By Ibrahim Mshelizza
MAIDUGURI, Nigeria (Reuters) - Nigerian troops shot dead at least 30 people during raids in the northeast city of Maiduguri, bastion of the radical Islamist sect Boko Haram, witnesses and hospital staff said on Friday.
Boko Haram says it wants to create an Islamic state in Nigeria and its fighters have killed hundreds in bomb and gun attacks targeting security forces, politicians and civilians since launching an uprising in 2009. The sect has become the top security threat to Africa's biggest energy-producing state.
Three witnesses told Reuters that soldiers from the Joint Task Force (JTF) raided several neighborhoods in Maiduguri late on Thursday and arrested or shot dead dozens of people.
"More than 30 bodies were brought in by the JTF yesterday and most of them were young men," a nurse at one Maiduguri hospital Yagana Bukar told Reuters. The military spokesman in Maiduguri did not respond to requests for comment.
"Yesterday around the Gambaru area, soldiers raided places with an insider who pointed to suspected terrorists and they just killed some of them on the spot and others were taken away," a civil servant who saw the attacks told Reuters, asking not to be named. He said he saw more than 40 dead bodies.
A recent military crackdown has reduced the more deadly Boko Haram attacks seen early this year, although violence in Maiduguri and the rest of northeast Borno state is still an almost daily occurrence.
Western governments are concerned about Boko Haram linking up with other militant groups in the region, including al Qaeda's north African wing.
Amnesty International said in a report on Thursday that the JTF had committed human rights abuses in its fight against Boko Haram that were fuelling the insurgency.
The report said the JTF had carried out executions in the streets and tortured people without bringing any charges against them. The military said the report was biased and the police said they would investigate the matter.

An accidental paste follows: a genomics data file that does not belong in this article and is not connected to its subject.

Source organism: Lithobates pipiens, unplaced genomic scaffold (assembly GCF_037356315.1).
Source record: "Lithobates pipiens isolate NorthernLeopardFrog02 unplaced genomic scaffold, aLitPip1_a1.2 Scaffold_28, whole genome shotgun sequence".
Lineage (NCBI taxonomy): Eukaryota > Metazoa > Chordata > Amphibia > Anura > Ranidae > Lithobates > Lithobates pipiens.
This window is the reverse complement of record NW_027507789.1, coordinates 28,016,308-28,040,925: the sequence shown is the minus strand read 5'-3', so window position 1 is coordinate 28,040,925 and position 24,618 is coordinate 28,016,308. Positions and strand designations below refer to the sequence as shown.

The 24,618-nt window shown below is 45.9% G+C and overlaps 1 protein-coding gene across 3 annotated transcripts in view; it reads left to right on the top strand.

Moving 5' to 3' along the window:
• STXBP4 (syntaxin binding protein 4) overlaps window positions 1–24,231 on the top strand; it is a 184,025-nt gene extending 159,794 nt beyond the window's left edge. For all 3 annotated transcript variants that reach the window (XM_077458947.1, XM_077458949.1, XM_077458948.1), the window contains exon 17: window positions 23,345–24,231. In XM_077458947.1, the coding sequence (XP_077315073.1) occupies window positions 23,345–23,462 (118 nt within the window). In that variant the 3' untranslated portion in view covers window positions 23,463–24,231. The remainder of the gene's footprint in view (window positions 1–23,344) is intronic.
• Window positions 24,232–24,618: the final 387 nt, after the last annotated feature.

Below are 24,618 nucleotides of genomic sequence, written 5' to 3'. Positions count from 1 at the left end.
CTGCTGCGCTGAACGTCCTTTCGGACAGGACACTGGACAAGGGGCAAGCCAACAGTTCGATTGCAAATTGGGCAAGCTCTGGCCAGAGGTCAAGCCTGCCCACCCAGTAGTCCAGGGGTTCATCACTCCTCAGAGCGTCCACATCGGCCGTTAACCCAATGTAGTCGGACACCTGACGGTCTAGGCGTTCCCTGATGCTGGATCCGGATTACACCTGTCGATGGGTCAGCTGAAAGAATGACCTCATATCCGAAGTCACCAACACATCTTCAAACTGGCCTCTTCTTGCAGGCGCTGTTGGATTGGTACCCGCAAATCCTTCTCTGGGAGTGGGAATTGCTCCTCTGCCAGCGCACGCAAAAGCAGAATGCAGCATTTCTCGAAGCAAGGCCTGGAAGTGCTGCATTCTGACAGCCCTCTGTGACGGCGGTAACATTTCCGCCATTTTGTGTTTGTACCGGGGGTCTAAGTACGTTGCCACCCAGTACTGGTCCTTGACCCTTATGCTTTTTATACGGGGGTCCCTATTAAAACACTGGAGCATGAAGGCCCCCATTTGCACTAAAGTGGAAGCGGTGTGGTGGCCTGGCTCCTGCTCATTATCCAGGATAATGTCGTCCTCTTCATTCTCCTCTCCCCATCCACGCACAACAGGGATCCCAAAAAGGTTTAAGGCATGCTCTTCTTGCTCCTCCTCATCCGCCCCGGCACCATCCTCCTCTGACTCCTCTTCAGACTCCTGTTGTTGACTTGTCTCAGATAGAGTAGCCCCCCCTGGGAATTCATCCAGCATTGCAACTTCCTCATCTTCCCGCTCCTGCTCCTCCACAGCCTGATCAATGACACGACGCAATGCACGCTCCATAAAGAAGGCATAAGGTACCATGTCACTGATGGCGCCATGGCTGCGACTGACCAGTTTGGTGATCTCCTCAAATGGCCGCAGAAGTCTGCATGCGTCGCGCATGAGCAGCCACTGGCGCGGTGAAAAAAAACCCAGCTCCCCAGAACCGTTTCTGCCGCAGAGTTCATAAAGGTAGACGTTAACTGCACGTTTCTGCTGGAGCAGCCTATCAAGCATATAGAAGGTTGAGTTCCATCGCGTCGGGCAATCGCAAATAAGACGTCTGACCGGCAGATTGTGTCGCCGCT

A man claiming to be a senior member of Boko Haram told journalists by phone on Thursday that the group was willing to hold talks with the government under certain conditions, although there were doubts over what links he has with the group.
Several efforts at dialogue have failed and Boko Haram's self-proclaimed leader Abubakar Shekau has said in videos posted online that the group is not interested in talks with the government. Shekau is on the U.S. "foreign terrorist" list.
The man calling himself Abu Mohammed Ibn Abdulazeez told reporters in Maiduguri that the sect would cease fire if the current governor of Borno was arrested, the group's mosque was rebuilt, they were compensated for all their losses and all of the sect's imprisoned members were released.
He did not mention the implementation of sharia law, a key demand of Shekau's in the past.
Abdulazeez proposed that Muhammadu Buhari, President Goodluck Jonathan's main opponent in 2010 elections, be part of a negotiation team which would meet in Saudi Arabia for talks.
He spoke in English, unlike previous communications from spokesman Abu Qaqa and videos from Shekau, who both spoke in Hausa and Arabic. Shekau said in September that Qaqa had been arrested and may now be dead. Qaqa used to communicate with groups of journalists in Maiduguri by telephone.
"If he is a genuine Boko Haram person then it is a positive development," Borno government spokesman Inuwa Bwala told Reuters.
(Additional reporting by Isaac Abrak in Kaduna; Writing by Joe Brock; Editing by Myra MacDonald)